As I understand it, full disk encryption as deployed by EEPC encrypts every sector of the disk that is accessible to the OS. If a system contains sensitive information and FDE is added, each physical sector of the disk is encrypted leaving no trace of the plaintext data. At least that's how it seems to work with magnetic media.
What about solid state disks using wear-leveling? If sensitive data exists on a disk prior to it being encrypted, isn't there a probability that through various wear-leveling techniques the hardware/BIOS may report that each sector is encrypted when the reality is that certain sectors contain plaintext? This is an issue identified by TrueCrypt: http://www.truecrypt.org/docs/?s=wear-leveling Does McAfee EEPC do anything differently to avoid this issue, or does the same warning apply?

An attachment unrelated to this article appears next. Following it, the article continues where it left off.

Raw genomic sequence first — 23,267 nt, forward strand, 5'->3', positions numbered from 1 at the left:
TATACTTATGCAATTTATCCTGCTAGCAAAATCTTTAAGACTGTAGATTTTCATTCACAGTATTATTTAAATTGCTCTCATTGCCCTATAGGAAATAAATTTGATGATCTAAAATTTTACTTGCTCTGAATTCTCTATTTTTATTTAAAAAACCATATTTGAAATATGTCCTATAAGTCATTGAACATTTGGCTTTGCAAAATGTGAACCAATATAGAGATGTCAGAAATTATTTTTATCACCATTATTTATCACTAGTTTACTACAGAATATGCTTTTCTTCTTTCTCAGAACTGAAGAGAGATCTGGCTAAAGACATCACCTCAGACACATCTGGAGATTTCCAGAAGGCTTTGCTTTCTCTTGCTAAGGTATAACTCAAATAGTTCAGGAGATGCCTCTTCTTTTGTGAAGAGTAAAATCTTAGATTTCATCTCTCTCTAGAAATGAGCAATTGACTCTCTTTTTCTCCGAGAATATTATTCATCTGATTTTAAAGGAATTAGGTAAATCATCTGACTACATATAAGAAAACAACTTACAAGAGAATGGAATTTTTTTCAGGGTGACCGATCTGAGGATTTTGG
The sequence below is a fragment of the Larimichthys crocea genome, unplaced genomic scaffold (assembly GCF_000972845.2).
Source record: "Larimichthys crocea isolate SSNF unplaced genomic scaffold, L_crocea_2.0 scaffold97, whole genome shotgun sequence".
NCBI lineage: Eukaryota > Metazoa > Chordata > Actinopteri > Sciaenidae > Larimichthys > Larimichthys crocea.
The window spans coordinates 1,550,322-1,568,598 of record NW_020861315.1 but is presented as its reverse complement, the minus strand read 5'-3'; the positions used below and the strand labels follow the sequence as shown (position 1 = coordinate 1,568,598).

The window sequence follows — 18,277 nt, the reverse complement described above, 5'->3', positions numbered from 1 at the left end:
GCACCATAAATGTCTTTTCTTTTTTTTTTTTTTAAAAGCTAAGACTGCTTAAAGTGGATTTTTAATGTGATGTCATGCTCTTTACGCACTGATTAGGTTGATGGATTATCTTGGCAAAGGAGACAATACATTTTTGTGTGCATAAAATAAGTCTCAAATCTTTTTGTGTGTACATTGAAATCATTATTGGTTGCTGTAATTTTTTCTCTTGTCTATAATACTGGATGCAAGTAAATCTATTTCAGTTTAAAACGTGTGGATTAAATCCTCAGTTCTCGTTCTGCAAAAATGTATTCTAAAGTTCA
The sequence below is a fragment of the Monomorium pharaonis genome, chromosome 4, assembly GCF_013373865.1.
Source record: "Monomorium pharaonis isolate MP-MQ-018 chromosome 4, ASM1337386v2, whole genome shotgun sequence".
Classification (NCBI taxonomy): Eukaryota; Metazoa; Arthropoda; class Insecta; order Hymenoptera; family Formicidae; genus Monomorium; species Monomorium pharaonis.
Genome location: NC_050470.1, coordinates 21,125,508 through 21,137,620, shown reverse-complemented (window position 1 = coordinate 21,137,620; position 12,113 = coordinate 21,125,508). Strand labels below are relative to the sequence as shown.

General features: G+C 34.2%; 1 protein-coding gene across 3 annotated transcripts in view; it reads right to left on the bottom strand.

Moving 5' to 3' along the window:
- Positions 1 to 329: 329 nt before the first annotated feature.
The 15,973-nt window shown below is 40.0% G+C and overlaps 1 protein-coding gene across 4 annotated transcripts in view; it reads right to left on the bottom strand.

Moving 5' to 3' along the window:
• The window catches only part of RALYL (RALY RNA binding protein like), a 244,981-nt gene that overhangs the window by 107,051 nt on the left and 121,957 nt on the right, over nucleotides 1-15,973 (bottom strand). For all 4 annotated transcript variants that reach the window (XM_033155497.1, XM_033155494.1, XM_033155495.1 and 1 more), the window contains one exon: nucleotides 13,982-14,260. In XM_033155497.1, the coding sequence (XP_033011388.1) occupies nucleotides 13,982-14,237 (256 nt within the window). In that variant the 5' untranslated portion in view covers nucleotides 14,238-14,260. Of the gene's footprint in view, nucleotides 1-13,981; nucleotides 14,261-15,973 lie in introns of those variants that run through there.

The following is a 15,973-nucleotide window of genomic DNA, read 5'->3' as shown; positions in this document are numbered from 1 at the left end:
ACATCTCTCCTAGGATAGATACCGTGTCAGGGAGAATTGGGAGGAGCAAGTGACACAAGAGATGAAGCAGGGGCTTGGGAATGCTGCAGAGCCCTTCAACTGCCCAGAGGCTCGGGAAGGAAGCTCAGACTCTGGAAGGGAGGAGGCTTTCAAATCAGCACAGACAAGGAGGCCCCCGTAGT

Of course this has implications for securely destroying data on any SSD, regardless of encryption.
The probability of an issue like this with full disk encryption is low, as data equalling the entire published capacity of the device is written during the initial encryption phase, so given "perfect" wear leveling, every memory block would be refreshed.
You are right though, that there's no way to validate the fact.
On the up side, there's no way to read the blocks directly without disassembling the drive, and once you write more data following the encryption, you are again increasing the probability of an overwrite of Pre-encryption sectors.
SSDs at the moment have no callable "zero" feature, though that may come in the future.